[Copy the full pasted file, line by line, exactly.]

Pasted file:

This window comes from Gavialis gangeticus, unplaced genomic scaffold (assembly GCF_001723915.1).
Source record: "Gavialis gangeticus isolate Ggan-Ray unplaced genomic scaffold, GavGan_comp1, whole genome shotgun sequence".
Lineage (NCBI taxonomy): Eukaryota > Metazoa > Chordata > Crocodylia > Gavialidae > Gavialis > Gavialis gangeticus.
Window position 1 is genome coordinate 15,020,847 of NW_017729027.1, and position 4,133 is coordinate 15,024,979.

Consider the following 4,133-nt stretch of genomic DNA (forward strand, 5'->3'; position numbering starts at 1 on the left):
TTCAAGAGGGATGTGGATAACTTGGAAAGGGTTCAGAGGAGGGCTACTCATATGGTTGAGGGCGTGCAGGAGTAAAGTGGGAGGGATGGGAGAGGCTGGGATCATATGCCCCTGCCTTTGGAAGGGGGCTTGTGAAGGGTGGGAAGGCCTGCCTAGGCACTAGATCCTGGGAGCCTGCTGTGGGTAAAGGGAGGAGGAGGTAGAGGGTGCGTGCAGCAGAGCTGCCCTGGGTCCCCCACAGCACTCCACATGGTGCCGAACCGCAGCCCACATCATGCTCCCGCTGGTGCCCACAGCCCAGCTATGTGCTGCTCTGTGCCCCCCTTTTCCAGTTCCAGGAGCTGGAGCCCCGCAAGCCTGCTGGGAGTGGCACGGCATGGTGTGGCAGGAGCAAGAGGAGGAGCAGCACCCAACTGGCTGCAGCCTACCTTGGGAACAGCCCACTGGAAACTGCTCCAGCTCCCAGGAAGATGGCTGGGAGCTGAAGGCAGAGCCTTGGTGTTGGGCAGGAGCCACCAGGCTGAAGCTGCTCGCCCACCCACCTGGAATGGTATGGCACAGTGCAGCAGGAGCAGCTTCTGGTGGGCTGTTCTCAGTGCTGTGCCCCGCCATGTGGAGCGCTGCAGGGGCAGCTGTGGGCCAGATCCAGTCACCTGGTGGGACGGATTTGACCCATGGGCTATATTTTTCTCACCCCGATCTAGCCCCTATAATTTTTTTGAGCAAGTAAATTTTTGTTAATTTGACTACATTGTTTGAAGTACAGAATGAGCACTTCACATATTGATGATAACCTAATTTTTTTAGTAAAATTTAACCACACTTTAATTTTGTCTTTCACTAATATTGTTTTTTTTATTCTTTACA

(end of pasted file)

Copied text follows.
This window comes from Gavialis gangeticus, unplaced genomic scaffold (assembly GCF_001723915.1).
Source record: "Gavialis gangeticus isolate Ggan-Ray unplaced genomic scaffold, GavGan_comp1, whole genome shotgun sequence".
Lineage (NCBI taxonomy): Eukaryota > Metazoa > Chordata > Crocodylia > Gavialidae > Gavialis > Gavialis gangeticus.
Window position 1 is genome coordinate 15,020,847 of NW_017729027.1, and position 4,133 is coordinate 15,024,979.

Consider the following 4,133-nt stretch of genomic DNA (forward strand, 5'->3'; position numbering starts at 1 on the left):
TTCAAGAGGGATGTGGATAACTTGGAAAGGGTTCAGAGGAGGGCTACTCATATGGTTGAGGGCGTGCAGGAGTAAAGTGGGAGGGATGGGAGAGGCTGGGATCATATGCCCCTGCCTTTGGAAGGGGGCTTGTGAAGGGTGGGAAGGCCTGCCTAGGCACTAGATCCTGGGAGCCTGCTGTGGGTAAAGGGAGGAGGAGGTAGAGGGTGCGTGCAGCAGAGCTGCCCTGGGTCCCCCACAGCACTCCACATGGTGCCGAACCGCAGCCCACATCATGCTCCCGCTGGTGCCCACAGCCCAGCTATGTGCTGCTCTGTGCCCCCCTTTTCCAGTTCCAGGAGCTGGAGCCCCGCAAGCCTGCTGGGAGTGGCACGGCATGGTGTGGCAGGAGCAAGAGGAGGAGCAGCACCCAACTGGCTGCAGCCTACCTTGGGAACAGCCCACTGGAAACTGCTCCAGCTCCCAGGAAGATGGCTGGGAGCTGAAGGCAGAGCCTTGGTGTTGGGCAGGAGCCACCAGGCTGAAGCTGCTCGCCCACCCACCTGGAATGGTATGGCACAGTGCAGCAGGAGCAGCTTCTGGTGGGCTGTTCTCAGTGCTGTGCCCCGCCATGTGGAGCGCTGCAGGGGCAGCTGTGGGCCAGATCCAGTCACCTGGTGGGACGGATTTGACCCATGGGCTATATTTTTCTCACCCCGATCTAGCCCCTATAATTTTTTTGAGCAAGTAAATTTTTGTTAATTTGACTACATTGTTTGAAGTACAGAATGAGCACTTCACATATTGATGATAACCTAATTTTTTTAGTAAAATTTAACCACACTTTAATTTTGTCTTTCACTAATATTGTTTTTTTTATTCTTTACA